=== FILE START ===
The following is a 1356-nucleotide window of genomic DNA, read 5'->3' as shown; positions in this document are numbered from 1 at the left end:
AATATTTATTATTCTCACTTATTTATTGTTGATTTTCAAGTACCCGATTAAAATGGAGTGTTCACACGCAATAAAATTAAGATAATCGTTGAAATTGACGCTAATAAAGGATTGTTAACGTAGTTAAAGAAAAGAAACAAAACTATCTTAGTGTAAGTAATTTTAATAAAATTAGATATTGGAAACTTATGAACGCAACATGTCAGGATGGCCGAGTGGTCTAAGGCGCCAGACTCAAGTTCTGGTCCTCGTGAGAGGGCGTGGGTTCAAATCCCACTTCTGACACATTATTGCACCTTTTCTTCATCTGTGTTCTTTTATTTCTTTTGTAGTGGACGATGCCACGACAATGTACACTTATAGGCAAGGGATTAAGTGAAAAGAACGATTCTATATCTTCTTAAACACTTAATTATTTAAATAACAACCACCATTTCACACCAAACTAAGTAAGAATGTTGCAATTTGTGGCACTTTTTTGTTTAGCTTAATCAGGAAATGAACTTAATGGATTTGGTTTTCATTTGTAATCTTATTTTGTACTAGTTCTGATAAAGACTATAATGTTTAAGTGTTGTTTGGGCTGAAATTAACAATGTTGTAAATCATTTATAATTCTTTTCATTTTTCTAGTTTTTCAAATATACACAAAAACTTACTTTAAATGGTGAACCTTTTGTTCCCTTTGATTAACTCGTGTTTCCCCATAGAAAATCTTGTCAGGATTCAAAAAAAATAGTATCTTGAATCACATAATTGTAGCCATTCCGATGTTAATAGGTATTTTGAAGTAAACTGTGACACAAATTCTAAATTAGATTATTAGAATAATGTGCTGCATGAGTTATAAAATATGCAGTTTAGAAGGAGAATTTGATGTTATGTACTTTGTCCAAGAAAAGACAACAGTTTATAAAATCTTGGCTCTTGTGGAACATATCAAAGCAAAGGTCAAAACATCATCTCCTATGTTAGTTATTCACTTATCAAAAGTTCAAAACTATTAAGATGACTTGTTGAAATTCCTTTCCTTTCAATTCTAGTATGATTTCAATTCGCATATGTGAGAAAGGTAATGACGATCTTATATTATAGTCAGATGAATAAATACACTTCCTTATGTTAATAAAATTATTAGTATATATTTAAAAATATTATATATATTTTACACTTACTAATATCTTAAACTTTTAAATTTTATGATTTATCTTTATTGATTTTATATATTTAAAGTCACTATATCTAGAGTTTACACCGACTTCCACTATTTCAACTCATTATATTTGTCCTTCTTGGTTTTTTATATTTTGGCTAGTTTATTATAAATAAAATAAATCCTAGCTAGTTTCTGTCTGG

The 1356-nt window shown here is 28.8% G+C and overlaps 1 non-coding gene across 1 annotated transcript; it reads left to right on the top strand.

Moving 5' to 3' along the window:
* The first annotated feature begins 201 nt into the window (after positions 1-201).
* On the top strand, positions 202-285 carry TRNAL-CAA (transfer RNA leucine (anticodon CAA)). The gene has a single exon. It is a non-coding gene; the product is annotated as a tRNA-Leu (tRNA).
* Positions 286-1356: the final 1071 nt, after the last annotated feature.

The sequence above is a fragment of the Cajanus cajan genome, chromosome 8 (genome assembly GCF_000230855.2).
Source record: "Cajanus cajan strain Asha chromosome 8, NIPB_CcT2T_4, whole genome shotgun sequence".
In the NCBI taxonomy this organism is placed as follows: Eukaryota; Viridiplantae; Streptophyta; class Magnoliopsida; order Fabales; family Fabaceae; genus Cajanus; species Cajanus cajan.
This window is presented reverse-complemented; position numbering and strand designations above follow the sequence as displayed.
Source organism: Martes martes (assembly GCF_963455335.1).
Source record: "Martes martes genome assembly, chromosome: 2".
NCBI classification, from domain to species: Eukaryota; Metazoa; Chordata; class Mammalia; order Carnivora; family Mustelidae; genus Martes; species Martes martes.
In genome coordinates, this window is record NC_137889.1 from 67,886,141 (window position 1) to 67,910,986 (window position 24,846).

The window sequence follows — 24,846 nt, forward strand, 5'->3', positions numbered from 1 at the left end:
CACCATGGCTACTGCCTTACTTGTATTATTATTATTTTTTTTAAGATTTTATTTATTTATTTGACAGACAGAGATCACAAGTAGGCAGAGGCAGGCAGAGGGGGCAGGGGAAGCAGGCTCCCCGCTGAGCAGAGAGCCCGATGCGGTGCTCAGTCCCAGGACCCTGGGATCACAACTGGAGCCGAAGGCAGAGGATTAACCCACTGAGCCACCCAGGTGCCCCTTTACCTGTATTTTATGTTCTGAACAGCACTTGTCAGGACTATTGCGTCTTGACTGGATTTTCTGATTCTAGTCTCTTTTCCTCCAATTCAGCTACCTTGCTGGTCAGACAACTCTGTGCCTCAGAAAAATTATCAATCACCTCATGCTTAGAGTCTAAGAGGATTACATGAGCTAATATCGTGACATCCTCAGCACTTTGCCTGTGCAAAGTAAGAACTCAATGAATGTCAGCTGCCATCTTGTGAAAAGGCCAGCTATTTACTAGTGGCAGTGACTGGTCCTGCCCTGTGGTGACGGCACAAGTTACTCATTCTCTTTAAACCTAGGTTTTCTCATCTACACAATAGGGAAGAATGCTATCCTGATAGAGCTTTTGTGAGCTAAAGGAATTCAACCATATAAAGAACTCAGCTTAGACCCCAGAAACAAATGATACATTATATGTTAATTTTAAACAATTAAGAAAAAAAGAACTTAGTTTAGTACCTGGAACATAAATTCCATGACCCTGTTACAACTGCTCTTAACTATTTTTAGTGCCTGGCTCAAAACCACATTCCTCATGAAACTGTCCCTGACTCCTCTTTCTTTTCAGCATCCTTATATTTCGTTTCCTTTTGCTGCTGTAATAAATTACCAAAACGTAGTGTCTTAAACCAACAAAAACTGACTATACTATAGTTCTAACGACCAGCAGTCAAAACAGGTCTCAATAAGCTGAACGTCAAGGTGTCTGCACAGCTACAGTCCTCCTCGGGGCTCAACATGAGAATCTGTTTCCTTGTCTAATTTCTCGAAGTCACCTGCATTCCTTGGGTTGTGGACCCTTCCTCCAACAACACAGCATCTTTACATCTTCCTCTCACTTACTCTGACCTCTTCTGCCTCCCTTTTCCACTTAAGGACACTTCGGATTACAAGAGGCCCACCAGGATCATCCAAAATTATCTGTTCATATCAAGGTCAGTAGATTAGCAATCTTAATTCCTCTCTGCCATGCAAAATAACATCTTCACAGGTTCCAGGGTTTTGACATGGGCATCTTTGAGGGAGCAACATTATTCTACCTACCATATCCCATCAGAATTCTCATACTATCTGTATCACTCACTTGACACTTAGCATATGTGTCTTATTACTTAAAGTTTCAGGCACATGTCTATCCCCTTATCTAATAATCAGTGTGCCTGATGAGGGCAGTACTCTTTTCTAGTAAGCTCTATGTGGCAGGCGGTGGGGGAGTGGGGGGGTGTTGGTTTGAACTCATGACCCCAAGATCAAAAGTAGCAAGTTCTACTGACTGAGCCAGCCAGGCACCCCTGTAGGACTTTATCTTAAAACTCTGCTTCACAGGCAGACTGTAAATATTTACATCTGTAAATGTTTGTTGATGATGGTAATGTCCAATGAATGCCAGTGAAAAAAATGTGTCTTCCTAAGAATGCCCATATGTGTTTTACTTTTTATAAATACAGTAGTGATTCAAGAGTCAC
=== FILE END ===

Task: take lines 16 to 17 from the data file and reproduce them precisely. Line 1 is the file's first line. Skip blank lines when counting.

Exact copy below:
The window sequence follows — 24,846 nt, forward strand, 5'->3', positions numbered from 1 at the left end:
CACCATGGCTACTGCCTTACTTGTATTATTATTATTTTTTTTAAGATTTTATTTATTTATTTGACAGACAGAGATCACAAGTAGGCAGAGGCAGGCAGAGGGGGCAGGGGAAGCAGGCTCCCCGCTGAGCAGAGAGCCCGATGCGGTGCTCAGTCCCAGGACCCTGGGATCACAACTGGAGCCGAAGGCAGAGGATTAACCCACTGAGCCACCCAGGTGCCCCTTTACCTGTATTTTATGTTCTGAACAGCACTTGTCAGGACTATTGCGTCTTGACTGGATTTTCTGATTCTAGTCTCTTTTCCTCCAATTCAGCTACCTTGCTGGTCAGACAACTCTGTGCCTCAGAAAAATTATCAATCACCTCATGCTTAGAGTCTAAGAGGATTACATGAGCTAATATCGTGACATCCTCAGCACTTTGCCTGTGCAAAGTAAGAACTCAATGAATGTCAGCTGCCATCTTGTGAAAAGGCCAGCTATTTACTAGTGGCAGTGACTGGTCCTGCCCTGTGGTGACGGCACAAGTTACTCATTCTCTTTAAACCTAGGTTTTCTCATCTACACAATAGGGAAGAATGCTATCCTGATAGAGCTTTTGTGAGCTAAAGGAATTCAACCATATAAAGAACTCAGCTTAGACCCCAGAAACAAATGATACATTATATGTTAATTTTAAACAATTAAGAAAAAAAGAACTTAGTTTAGTACCTGGAACATAAATTCCATGACCCTGTTACAACTGCTCTTAACTATTTTTAGTGCCTGGCTCAAAACCACATTCCTCATGAAACTGTCCCTGACTCCTCTTTCTTTTCAGCATCCTTATATTTCGTTTCCTTTTGCTGCTGTAATAAATTACCAAAACGTAGTGTCTTAAACCAACAAAAACTGACTATACTATAGTTCTAACGACCAGCAGTCAAAACAGGTCTCAATAAGCTGAACGTCAAGGTGTCTGCACAGCTACAGTCCTCCTCGGGGCTCAACATGAGAATCTGTTTCCTTGTCTAATTTCTCGAAGTCACCTGCATTCCTTGGGTTGTGGACCCTTCCTCCAACAACACAGCATCTTTACATCTTCCTCTCACTTACTCTGACCTCTTCTGCCTCCCTTTTCCACTTAAGGACACTTCGGATTACAAGAGGCCCACCAGGATCATCCAAAATTATCTGTTCATATCAAGGTCAGTAGATTAGCAATCTTAATTCCTCTCTGCCATGCAAAATAACATCTTCACAGGTTCCAGGGTTTTGACATGGGCATCTTTGAGGGAGCAACATTATTCTACCTACCATATCCCATCAGAATTCTCATACTATCTGTATCACTCACTTGACACTTAGCATATGTGTCTTATTACTTAAAGTTTCAGGCACATGTCTATCCCCTTATCTAATAATCAGTGTGCCTGATGAGGGCAGTACTCTTTTCTAGTAAGCTCTATGTGGCAGGCGGTGGGGGAGTGGGGGGGTGTTGGTTTGAACTCATGACCCCAAGATCAAAAGTAGCAAGTTCTACTGACTGAGCCAGCCAGGCACCCCTGTAGGACTTTATCTTAAAACTCTGCTTCACAGGCAGACTGTAAATATTTACATCTGTAAATGTTTGTTGATGATGGTAATGTCCAATGAATGCCAGTGAAAAAAATGTGTCTTCCTAAGAATGCCCATATGTGTTTTACTTTTTATAAATACAGTAGTGATTCAAGAGTCAC